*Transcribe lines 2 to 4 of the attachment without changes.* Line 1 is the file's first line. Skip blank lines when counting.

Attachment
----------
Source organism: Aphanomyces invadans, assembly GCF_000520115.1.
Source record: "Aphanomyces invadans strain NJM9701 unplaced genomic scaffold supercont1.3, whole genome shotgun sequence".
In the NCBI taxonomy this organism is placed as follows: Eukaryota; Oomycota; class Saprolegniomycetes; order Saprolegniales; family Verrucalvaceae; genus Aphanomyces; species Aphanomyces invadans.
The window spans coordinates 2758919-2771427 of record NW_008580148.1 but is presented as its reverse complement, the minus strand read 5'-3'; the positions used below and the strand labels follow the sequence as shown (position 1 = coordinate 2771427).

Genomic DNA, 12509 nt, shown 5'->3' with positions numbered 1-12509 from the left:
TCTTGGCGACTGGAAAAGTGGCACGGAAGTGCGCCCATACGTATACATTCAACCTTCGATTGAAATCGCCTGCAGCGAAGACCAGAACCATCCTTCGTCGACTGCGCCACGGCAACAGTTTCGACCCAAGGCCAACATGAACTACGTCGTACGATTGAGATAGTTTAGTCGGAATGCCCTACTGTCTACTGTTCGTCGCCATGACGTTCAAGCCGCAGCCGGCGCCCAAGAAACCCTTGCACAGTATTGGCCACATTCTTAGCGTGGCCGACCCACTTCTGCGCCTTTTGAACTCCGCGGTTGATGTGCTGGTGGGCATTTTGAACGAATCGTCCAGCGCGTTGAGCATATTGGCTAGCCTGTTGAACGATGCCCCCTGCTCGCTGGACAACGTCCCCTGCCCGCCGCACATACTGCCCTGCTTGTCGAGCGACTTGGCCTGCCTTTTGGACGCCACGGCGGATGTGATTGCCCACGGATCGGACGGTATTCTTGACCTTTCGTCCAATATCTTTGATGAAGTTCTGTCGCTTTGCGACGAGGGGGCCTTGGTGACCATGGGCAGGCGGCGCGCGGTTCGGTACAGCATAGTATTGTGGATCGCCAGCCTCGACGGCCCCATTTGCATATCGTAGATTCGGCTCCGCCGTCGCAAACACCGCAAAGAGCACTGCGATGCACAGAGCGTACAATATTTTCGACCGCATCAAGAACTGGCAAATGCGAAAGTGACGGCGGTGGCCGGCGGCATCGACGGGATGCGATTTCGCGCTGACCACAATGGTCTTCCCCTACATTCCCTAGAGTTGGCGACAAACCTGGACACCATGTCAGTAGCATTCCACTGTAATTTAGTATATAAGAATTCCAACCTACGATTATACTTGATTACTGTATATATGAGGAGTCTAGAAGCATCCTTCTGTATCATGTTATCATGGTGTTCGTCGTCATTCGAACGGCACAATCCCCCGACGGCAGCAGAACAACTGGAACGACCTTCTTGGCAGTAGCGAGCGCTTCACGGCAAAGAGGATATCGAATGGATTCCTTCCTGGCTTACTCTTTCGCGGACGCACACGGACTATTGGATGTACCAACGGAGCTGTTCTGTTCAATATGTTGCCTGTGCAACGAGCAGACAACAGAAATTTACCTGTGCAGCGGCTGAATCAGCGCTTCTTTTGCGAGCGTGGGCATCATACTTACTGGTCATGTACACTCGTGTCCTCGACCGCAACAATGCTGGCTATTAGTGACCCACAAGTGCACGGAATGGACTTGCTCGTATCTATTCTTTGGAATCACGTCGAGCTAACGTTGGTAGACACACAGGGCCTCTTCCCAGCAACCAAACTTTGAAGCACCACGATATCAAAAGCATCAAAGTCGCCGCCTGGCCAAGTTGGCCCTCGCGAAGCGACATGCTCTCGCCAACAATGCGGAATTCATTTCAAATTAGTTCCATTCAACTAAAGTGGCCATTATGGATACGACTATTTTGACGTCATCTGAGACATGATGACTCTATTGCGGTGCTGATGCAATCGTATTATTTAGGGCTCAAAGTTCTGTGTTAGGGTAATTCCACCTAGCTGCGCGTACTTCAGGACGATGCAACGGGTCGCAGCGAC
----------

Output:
Source record: "Aphanomyces invadans strain NJM9701 unplaced genomic scaffold supercont1.3, whole genome shotgun sequence".
In the NCBI taxonomy this organism is placed as follows: Eukaryota; Oomycota; class Saprolegniomycetes; order Saprolegniales; family Verrucalvaceae; genus Aphanomyces; species Aphanomyces invadans.
The window spans coordinates 2758919-2771427 of record NW_008580148.1 but is presented as its reverse complement, the minus strand read 5'-3'; the positions used below and the strand labels follow the sequence as shown (position 1 = coordinate 2771427).